Ostensibly, the answer is no. The architecture of most virtualisation platforms abstract the activity of the virtual 'guest' machine from that of the physical 'host' machine. There are, however, a couple of caveats to this:
Primarily, you are reliant of the security of your virtualisation platform, the major players (VMware, Microsoft hyper-V, Oracle) all have very good security track-records for host segregation, and I'm not aware of any publicised flaws. That said, the fact that the guest machine's processing and memory are still intrinsically based on the processor and memory of the host machine means that there could be exposure were flaws to exist in the software; this is however theoretical.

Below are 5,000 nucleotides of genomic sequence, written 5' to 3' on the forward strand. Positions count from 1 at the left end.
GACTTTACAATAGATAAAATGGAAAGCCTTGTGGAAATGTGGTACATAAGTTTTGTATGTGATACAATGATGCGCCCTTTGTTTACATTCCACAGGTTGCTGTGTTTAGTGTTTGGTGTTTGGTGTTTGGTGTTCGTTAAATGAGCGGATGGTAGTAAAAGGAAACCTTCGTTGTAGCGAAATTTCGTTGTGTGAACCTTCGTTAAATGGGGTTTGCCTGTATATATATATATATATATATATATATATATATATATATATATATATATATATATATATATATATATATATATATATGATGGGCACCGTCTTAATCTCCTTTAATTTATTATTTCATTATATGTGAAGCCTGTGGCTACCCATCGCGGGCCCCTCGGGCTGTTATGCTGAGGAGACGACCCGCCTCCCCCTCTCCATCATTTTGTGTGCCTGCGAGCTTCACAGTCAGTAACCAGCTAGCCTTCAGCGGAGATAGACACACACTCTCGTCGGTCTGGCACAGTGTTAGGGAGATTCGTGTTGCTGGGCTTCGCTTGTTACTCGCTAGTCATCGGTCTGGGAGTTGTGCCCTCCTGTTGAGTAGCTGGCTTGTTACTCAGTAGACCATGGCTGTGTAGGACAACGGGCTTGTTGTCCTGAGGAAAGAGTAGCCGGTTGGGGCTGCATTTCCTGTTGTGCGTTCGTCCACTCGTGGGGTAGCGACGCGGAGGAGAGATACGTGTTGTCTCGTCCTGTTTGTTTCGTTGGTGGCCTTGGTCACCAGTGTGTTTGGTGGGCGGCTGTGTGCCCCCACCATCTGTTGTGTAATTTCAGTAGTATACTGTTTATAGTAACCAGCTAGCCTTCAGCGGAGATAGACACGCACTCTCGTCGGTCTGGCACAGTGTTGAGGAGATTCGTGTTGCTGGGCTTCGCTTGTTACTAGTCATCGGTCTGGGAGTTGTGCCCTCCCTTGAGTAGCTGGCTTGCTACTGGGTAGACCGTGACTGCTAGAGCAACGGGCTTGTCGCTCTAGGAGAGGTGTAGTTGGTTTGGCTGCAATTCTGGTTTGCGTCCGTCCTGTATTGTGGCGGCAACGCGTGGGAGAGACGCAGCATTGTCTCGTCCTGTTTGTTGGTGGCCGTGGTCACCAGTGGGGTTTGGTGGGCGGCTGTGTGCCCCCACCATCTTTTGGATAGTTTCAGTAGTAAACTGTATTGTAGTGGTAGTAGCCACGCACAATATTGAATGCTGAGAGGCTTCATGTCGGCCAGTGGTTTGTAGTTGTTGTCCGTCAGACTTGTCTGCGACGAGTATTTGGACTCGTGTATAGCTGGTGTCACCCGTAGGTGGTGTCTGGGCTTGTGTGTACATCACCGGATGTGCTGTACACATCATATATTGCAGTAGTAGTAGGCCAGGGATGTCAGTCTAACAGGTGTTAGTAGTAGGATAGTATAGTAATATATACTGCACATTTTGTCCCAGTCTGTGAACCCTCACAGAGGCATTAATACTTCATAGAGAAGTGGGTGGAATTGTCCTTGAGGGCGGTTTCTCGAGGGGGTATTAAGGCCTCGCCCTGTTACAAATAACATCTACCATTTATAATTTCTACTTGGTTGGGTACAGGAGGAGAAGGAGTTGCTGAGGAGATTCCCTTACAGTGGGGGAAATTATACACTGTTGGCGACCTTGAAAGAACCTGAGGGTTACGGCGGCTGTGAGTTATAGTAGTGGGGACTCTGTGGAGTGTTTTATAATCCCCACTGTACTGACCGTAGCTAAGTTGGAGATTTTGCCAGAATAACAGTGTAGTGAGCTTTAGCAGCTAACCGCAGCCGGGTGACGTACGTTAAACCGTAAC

Host Tools. Most virtualisation platforms provide some form of tool/service which runs on the Guest OS and allows limited communication between the virtualisation service and the guest (e.g. VMware Tools). Again, whilst I am not aware of any identified flaws that could allow the breaking of the 'virtual curtain', it wouldn't be beyond the realms of possibility.
In this instance, I would suggest that you can get a very high level of assurance around the separation of your host and guest through the use of a current version of one of the major virtualisation platforms.
I hope that helps.